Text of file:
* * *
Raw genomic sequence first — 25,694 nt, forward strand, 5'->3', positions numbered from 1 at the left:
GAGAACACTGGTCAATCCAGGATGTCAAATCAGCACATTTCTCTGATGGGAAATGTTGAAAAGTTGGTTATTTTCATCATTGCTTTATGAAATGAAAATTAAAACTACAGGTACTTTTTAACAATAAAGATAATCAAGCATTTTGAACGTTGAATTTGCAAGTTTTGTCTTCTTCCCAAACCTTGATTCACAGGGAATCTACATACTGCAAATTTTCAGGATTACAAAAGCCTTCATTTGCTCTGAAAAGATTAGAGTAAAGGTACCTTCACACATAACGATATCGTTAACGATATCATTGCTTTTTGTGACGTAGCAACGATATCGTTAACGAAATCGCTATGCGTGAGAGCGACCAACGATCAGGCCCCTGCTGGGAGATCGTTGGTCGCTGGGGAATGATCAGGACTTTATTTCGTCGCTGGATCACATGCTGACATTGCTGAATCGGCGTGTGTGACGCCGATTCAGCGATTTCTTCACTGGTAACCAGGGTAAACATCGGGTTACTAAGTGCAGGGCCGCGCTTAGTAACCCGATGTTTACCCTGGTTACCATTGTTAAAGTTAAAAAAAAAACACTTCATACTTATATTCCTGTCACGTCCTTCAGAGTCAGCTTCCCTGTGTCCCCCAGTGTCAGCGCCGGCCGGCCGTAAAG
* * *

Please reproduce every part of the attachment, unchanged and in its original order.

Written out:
Raw genomic sequence first — 25,694 nt, forward strand, 5'->3', positions numbered from 1 at the left:
GAGAACACTGGTCAATCCAGGATGTCAAATCAGCACATTTCTCTGATGGGAAATGTTGAAAAGTTGGTTATTTTCATCATTGCTTTATGAAATGAAAATTAAAACTACAGGTACTTTTTAACAATAAAGATAATCAAGCATTTTGAACGTTGAATTTGCAAGTTTTGTCTTCTTCCCAAACCTTGATTCACAGGGAATCTACATACTGCAAATTTTCAGGATTACAAAAGCCTTCATTTGCTCTGAAAAGATTAGAGTAAAGGTACCTTCACACATAACGATATCGTTAACGATATCATTGCTTTTTGTGACGTAGCAACGATATCGTTAACGAAATCGCTATGCGTGAGAGCGACCAACGATCAGGCCCCTGCTGGGAGATCGTTGGTCGCTGGGGAATGATCAGGACTTTATTTCGTCGCTGGATCACATGCTGACATTGCTGAATCGGCGTGTGTGACGCCGATTCAGCGATTTCTTCACTGGTAACCAGGGTAAACATCGGGTTACTAAGTGCAGGGCCGCGCTTAGTAACCCGATGTTTACCCTGGTTACCATTGTTAAAGTTAAAAAAAAAACACTTCATACTTATATTCCTGTCACGTCCTTCAGAGTCAGCTTCCCTGTGTCCCCCAGTGTCAGCGCCGGCCGGCCGTAAAG